You’ve probably heard by now, but Northbank, the massive new development/quasi-neighborhood on Fishtown’s waterfront at 2001 Beach St., is well under way. After a few iterations of a townhouse/mixed-use development, we reported in October the current incarnation of the project consists of 387 single family townhomes and 52 duplexes for a purely residential Phase 1. Obviously, this is an enormous project – but did you catch how we threw in that Phase 1 at the end? We had a sense that a second phase was coming last fall, but thanks to an upcoming return trip to Civic Design Review, we now know exactly what’s coming.

An aerial of the site shows proximity to the river and 95
Plans from last year teased at a Phase 2 on the south end of the site
An aerial of the site shows the full plan for both phases

It’s always fun when grayed-out, conceptual areas turn into that vibrant green, isn’t it? Plans have thankfully solidified for the south end of this massive property. 2001 Richmond St. will soon make the leap from a grassy lot to 120 single-family homes, 50 duplexes, and one mixed-use building containing 80 apartment units, making up 300 new units all told. This is in addition to the aforementioned 387 homes and 52 duplexes from Phase 1, for a grand total of 791 units across both phases. Yes, you read that correctly – nearly 800 units are coming to a former Conrail lot on the Delaware River. Let’s make our way around the site to see the current progress of Phase 1.

View towards north end of Phase 1 shows progress closer to the river
Even more homes in various phases of construction
View from west side of site looking east
View looking south of future Phase 2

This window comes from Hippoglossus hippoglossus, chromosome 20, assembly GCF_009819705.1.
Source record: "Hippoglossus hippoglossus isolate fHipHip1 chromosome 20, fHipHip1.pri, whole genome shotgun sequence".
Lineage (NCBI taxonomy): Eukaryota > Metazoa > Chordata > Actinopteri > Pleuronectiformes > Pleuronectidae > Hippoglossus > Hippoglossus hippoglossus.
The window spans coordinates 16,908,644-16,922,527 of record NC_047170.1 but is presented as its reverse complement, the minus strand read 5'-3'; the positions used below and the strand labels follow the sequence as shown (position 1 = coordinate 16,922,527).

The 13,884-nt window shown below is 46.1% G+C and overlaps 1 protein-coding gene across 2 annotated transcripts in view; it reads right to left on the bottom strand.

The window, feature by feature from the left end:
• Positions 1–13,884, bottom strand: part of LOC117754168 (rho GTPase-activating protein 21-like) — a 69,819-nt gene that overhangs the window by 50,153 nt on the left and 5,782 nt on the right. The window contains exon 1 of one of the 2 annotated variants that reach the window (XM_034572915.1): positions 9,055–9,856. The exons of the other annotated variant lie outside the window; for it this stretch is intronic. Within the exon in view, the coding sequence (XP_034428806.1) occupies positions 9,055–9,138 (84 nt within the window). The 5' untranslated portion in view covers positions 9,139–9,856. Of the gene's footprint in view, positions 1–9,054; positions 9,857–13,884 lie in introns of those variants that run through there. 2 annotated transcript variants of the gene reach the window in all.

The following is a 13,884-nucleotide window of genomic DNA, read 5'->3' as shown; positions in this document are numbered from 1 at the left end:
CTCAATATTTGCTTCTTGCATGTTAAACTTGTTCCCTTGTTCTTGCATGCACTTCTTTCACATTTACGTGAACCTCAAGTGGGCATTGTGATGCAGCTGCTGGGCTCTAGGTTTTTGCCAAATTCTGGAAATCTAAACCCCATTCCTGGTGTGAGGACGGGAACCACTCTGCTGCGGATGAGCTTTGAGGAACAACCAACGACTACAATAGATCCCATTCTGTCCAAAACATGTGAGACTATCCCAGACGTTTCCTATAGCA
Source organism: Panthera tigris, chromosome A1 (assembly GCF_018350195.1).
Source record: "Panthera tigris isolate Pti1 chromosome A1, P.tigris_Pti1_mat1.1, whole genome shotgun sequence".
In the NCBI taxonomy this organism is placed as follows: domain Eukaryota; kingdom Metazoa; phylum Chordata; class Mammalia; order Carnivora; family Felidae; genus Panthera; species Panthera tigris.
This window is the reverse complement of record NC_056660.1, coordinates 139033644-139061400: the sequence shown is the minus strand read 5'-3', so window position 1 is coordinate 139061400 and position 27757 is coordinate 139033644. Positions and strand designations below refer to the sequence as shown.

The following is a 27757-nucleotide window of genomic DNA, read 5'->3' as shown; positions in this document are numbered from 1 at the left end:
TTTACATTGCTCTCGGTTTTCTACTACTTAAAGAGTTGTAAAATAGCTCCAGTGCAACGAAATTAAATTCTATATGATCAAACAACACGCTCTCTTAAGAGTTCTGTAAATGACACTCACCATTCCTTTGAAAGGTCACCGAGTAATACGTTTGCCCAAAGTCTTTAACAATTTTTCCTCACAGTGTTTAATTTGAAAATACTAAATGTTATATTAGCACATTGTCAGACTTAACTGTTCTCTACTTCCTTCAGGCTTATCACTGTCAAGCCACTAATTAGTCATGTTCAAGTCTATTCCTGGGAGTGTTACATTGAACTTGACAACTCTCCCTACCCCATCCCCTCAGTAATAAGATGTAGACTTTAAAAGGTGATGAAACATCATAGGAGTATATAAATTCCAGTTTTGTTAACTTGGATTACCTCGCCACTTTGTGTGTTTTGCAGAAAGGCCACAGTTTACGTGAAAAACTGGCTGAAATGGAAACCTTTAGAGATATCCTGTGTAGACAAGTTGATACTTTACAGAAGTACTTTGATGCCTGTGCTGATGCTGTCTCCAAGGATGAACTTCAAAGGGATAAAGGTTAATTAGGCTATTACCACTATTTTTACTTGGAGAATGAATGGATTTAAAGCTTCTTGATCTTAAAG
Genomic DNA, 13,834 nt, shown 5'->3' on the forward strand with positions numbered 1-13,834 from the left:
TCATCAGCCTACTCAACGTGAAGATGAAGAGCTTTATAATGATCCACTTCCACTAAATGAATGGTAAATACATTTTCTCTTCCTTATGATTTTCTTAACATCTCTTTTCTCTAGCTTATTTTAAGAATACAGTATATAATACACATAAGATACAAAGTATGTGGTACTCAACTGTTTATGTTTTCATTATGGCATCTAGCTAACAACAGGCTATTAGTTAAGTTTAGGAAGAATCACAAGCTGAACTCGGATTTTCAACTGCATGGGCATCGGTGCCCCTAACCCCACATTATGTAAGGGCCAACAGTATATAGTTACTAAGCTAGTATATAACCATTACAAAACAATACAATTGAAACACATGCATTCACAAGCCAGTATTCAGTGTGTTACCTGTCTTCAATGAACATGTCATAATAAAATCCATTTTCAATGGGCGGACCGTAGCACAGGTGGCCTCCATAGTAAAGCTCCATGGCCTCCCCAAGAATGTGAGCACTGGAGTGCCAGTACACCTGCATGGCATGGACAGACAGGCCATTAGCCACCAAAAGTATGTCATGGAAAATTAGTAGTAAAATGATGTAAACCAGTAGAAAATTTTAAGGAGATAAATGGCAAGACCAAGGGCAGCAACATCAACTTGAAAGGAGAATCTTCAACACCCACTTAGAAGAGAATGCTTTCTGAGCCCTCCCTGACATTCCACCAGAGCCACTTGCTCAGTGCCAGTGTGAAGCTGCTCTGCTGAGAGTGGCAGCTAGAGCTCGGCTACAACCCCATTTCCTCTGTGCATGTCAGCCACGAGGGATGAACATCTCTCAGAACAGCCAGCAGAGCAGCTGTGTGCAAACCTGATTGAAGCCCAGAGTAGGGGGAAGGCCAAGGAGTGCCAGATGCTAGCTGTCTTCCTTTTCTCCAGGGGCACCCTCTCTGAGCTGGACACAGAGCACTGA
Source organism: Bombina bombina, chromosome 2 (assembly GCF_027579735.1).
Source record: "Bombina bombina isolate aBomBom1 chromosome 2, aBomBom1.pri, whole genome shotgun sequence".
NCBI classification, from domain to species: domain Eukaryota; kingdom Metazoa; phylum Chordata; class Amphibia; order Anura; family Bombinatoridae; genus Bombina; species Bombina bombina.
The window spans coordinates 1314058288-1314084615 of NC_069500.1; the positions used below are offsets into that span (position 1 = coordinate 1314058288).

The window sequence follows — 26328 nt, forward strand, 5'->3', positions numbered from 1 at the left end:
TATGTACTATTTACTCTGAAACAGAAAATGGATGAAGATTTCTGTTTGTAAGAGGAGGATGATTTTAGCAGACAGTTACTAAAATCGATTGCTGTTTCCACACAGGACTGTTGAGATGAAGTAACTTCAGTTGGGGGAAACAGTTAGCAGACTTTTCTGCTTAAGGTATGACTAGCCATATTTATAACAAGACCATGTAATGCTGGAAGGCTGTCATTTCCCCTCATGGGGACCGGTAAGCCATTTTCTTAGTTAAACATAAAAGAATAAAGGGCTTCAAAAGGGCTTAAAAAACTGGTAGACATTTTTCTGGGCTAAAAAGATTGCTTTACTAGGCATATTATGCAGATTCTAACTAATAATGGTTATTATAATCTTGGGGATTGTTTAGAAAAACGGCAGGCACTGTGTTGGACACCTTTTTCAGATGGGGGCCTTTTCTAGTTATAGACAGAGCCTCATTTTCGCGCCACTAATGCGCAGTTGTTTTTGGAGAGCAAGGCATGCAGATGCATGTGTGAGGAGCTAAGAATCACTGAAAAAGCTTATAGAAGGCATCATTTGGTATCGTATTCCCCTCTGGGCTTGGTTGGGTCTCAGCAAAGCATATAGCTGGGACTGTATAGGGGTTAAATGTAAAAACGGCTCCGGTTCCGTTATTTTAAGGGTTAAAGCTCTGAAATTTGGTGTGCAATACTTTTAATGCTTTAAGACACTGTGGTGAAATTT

My empire of dirt, looking north from the southern edge of Phase 2

This site is absolutely massive, so it can be a bit tough to get a good visual that captures the scale. But that’s what renderings are for! Thanks to ISA and Land Collective, we can share a few more images of what’s coming our way. Also, check out the first view of the first mixed-use building in the project at the southern end of the property.

Green area between the townhouses
Public will have access to the waterfront via public paths ringing the development
Another view of the amenity space and townhouses
A view of the first mixed-use building conveniently angled to avoid Richmond St.

In addition to 80 units and 80 parking spaces, this mixed-used building fronting Richmond Street contains the development’s only currently planned retail space, seemingly earmarked for a massive 5K sqft cafe. This will sit at one of the most auto-oriented parts of the site, though an additional mixed-use amenity building is planned for some unknown future date on the north edge of the lot, towards Graffiti Pier.

Site of the future mixed-use building and cozy
Site plan for the mixed-use building shows split of one- and two-bedroom units

We are a bit surprised that is the location of the only retail space in the entire development. For something as universally appealing as a coffee shop, it is a bit of an odd choice that the cafe will turn its back on the new neighborhood while facing a warehouse to the north and I-95 to the west. This stretch is about as unappealing for pedestrians as it gets, with no clear sign for how to cross the street when arriving by foot. Perhaps they expect people driving by to utilize the surface parking? Either way, we feel bad for the folks at the far northern end of the development, who have quite the trek to grab their morning latte.

View of southern neighbor from Richmond St. at southern edge of development
View looking west isn't exactly inviting or easy to navigate

We can chalk up one victory for pedestrians near here, however. As part of the ongoing I-95 construction, shared-use pathways have been created near the giant Fishtown interchange. When we drove by, we were thrilled to see things coming together at a faster pace than we expected. So when checking out the renderings below, just know that it will be a bit easier and more pleasant on the city-side of this project soon enough. Just how frequently Northbridge residents will make the walk to Fishtown proper will remain an open question though, until these pedestrian improvements come to fruition and the development moves closer to completion.

Circulation plan shows main connecting streets
Renderings of the Revive 95 project shows landscaped walking paths around the recent 95 expansion